They come up with a conclusion that $240,000 per ton delivered to the surface of Mars is achievable. They also come up with a cost per seat of $1,200 for a point-to-point ballistic transport version stuffing 853 passengers on board, but here I become distinctly dubious. I’d bet real money that even if the technology works fantastically, the regulatory banhammer will come down on SpaceX SpaceLines the moment they try to actually fly passengers. Heck, I bet the US FedGuv will drop ITAR on SpaceX like a ton of white-hot bricks the moment SpaceX seriously proposes to launch  a BFR upper stage to some darned furrin country like Japan or Australia, never mind China or Dubai. Plus there will be practical issues which I think stand a *very* good chance of torpedoing an affordable ballistic transport system… passengers keeling over due to acceleration (or being ejected from the boarding line because a doctor says “no”), the sort of delays that space launch systems would find trivial would be monumental for a system meant to operate for only 30 minutes, difficulties getting passengers loaded on board, bad weather at the launch or landing site making it impossible for the vehicle or its booster to safely land… these can all cause a serious headache.

I am much less interested in the global transport aspect than I am in the orbital and interplanetary aspect. Sure, it’d be great to have a half-hour-to-antipodes transporter… but that wouldn’t have one percent the impact that a colony transport to Mars would have.

 Posted by at 11:54 pm
Oct 112017

SpaceX has landed another previously-launched Falcon 9 first stage (it flew a resupply mission to ISS in February). It’s not there yet, but this sort of thing is becoming routine… which is fantastic.

Note that at about the 21 minute mark the grid fins begin to glow white-hot during entry. Which would certainly explain why they switched from aluminum to titanium for those fins.

 Posted by at 10:10 pm
Oct 082017

Got them done a little early this time, so here’s a review of what the APR Patrons will be receiving:

Patrons will receive:

A proposal brochure on the C-135A cargo transport

A brochure about the Shuttle-C

A well illustrated NASA-produced booklet from the mid 1980’s describing the space station as them conceived

A large format diagram showing a wind tunnel model of the Titan III/Dyna Soar

A CAD diagram of the ca. 2001 Russian TsAGI Integrated Wing Body large passenger transport jetliner

If these are of interest, please consider signing on to the APR Patreon.

 Posted by at 12:32 pm
Oct 062017

I have a number of new aerospace cyanotype blueprints available. Until I can repave the catalog page, I have slapped together a PDF catalog of the new items. Until Wednesday, I’m making these new 12X18 prints, as well as the earlier 12X18 prints, available. The earlier 12X18s are viewable HERE. The new items are in the following PDF file:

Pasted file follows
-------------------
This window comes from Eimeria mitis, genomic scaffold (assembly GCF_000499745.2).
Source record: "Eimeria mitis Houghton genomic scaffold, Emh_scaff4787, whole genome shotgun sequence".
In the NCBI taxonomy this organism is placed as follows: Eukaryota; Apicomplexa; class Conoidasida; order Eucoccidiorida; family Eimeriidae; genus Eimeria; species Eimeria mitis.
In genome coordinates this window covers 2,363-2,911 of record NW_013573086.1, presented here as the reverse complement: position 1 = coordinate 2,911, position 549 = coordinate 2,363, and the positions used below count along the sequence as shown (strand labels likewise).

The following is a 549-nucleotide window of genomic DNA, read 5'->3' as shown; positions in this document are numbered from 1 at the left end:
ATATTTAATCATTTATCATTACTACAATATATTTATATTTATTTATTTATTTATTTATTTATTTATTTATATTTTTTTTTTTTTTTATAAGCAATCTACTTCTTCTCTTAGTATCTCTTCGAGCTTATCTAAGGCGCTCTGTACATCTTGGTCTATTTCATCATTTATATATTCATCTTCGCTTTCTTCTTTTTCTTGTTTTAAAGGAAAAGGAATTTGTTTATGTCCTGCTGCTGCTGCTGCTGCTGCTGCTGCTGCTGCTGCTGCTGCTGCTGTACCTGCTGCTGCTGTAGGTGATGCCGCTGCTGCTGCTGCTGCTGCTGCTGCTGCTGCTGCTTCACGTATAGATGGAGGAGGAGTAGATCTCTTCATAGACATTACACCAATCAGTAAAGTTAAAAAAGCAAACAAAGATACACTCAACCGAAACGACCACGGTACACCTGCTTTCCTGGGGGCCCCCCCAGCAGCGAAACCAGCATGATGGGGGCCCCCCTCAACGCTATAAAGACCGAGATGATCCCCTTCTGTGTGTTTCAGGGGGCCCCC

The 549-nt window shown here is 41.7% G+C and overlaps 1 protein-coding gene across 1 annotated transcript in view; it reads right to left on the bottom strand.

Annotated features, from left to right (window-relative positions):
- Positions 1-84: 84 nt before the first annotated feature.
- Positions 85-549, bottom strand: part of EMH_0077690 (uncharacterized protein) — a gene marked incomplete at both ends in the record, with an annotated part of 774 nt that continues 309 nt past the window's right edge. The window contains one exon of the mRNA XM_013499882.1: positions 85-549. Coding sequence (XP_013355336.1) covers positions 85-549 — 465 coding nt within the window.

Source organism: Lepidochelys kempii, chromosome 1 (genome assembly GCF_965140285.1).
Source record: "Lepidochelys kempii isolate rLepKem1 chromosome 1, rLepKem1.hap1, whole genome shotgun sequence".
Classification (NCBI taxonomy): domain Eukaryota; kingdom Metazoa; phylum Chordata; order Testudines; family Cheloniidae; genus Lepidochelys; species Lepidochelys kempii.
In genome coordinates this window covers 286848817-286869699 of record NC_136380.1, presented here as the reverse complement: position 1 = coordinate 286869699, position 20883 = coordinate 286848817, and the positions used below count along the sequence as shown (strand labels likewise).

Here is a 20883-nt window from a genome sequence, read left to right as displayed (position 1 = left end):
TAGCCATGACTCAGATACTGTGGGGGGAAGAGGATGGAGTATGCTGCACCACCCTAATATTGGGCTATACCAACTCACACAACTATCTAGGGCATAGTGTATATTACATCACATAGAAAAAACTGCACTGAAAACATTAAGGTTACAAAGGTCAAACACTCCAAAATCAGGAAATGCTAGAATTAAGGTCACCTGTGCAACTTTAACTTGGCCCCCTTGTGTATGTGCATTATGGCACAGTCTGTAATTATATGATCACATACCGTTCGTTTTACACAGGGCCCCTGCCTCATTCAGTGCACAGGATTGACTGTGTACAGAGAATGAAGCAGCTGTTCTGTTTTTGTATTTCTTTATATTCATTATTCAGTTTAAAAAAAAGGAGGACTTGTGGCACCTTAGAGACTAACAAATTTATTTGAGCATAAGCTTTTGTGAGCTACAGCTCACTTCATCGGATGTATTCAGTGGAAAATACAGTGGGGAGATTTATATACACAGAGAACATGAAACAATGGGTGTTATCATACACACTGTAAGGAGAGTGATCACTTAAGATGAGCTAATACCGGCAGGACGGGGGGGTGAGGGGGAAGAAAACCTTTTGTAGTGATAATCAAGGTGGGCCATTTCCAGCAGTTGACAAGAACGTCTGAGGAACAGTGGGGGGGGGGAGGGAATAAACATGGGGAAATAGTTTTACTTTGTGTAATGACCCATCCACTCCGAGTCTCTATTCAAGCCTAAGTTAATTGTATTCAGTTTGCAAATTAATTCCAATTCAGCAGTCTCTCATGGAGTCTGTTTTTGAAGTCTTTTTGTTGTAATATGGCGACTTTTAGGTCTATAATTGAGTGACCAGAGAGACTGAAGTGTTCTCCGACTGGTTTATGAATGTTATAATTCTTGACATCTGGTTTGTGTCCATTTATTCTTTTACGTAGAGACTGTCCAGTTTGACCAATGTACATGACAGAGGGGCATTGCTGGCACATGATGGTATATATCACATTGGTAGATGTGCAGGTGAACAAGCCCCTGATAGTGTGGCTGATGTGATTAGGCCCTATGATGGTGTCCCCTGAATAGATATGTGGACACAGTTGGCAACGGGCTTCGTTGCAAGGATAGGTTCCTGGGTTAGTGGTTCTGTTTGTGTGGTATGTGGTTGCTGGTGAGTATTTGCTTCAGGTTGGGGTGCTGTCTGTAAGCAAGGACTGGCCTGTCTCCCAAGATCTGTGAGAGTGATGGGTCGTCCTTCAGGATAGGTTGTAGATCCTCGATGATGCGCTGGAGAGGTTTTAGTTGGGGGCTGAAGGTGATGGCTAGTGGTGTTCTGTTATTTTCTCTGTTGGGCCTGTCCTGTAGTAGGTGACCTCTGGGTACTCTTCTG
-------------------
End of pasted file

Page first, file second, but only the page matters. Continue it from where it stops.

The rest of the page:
Cyan catalog addition 2017-10

If any are of interest, Paypal to the email address in the PDF file, and add a note in the order which items you want…. AND what your mailing address is (PayPal doesn’t automatically add the address to payments like this).

After Wednesday the prints will be again unavailable for a little bit while I retool and work on some things.

UPDATE: over for now. After some retooling I hope to have all the cyanotypes, small and large old and new, available for regular sale.

 Posted by at 10:07 am
Sep 282017

Elon Musk just gave a presentation in Australia, updating SpaceX’s plans for the interplanetary transporter. It seems they are indeed making some meaningful progress… with an aspirational goal of sending to of these rather gigantic landers to Mars in 2022 carrying cargo, and four in 2024… two of which are to be manned. Seems ambitious. But then… this is SpaceX, and they’ve accomplished some amazing things in the field of rocketry. if they’d just stop tinkering with that silly hyperloop and devote the effort and manpower to *this…*

It would be entertaining as hell of SpaceX gets the BFR up and running and shooting prototype interplanetary colonization ships to Mars before NASA even has the SLS ready to go.

 Posted by at 11:45 pm
Sep 252017

Another rare piece of early Dyna Soar color art. This one shows the Dyna Soar heading to space atop the centaur upper stage of an Atlas booster. And if you think you are seeing corrugations on the back of the spaceplane, you are correct. At this stage in the design process the Dyna Soar *did* have some fairly massive, un-aerodynamic corrugations, and for the same reason why the SR-71 has corrugations on the wing: to allow for thermal expansion. Why exactly the Boeing Dyna Soar corrugations run crossways to the airflow, I’m a little unclear on. Terrible aerodynamics, but I imagine that’s just the way the structure wanted to flex.

The corrugations rarely appear on the usually simple diagrams you see of early Dyna Soar configurations, but they were there on full-scale mockups.

 Posted by at 10:11 pm